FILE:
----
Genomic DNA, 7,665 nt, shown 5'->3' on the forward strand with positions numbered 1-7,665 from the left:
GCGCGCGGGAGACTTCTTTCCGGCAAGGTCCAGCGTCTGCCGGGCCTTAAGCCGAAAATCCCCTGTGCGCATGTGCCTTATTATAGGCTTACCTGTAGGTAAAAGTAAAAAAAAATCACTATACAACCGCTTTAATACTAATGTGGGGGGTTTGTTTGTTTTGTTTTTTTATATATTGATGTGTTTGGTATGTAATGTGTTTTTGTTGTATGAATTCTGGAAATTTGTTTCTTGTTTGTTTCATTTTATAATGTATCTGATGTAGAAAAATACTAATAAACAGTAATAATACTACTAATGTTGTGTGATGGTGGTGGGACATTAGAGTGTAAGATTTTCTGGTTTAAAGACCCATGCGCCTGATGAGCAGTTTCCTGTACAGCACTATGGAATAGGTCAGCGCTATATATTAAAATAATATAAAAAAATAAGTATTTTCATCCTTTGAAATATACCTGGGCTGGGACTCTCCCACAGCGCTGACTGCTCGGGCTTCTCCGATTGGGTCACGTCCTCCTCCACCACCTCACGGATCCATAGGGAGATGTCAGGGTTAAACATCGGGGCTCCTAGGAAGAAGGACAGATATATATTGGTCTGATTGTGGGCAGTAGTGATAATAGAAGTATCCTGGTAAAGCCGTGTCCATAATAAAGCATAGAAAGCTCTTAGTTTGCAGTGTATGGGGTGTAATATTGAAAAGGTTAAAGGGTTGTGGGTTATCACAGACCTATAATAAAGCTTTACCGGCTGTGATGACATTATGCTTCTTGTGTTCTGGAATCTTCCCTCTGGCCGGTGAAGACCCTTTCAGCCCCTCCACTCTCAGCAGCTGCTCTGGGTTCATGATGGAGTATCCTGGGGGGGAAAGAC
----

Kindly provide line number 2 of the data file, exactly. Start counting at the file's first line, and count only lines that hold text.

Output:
GCGCGCGGGAGACTTCTTTCCGGCAAGGTCCAGCGTCTGCCGGGCCTTAAGCCGAAAATCCCCTGTGCGCATGTGCCTTATTATAGGCTTACCTGTAGGTAAAAGTAAAAAAAAATCACTATACAACCGCTTTAATACTAATGTGGGGGGTTTGTTTGTTTTGTTTTTTTATATATTGATGTGTTTGGTATGTAATGTGTTTTTGTTGTATGAATTCTGGAAATTTGTTTCTTGTTTGTTTCATTTTATAATGTATCTGATGTAGAAAAATACTAATAAACAGTAATAATACTACTAATGTTGTGTGATGGTGGTGGGACATTAGAGTGTAAGATTTTCTGGTTTAAAGACCCATGCGCCTGATGAGCAGTTTCCTGTACAGCACTATGGAATAGGTCAGCGCTATATATTAAAATAATATAAAAAAATAAGTATTTTCATCCTTTGAAATATACCTGGGCTGGGACTCTCCCACAGCGCTGACTGCTCGGGCTTCTCCGATTGGGTCACGTCCTCCTCCACCACCTCACGGATCCATAGGGAGATGTCAGGGTTAAACATCGGGGCTCCTAGGAAGAAGGACAGATATATATTGGTCTGATTGTGGGCAGTAGTGATAATAGAAGTATCCTGGTAAAGCCGTGTCCATAATAAAGCATAGAAAGCTCTTAGTTTGCAGTGTATGGGGTGTAATATTGAAAAGGTTAAAGGGTTGTGGGTTATCACAGACCTATAATAAAGCTTTACCGGCTGTGATGACATTATGCTTCTTGTGTTCTGGAATCTTCCCTCTGGCCGGTGAAGACCCTTTCAGCCCCTCCACTCTCAGCAGCTGCTCTGGGTTCATGATGGAGTATCCTGGGGGGGAAAGAC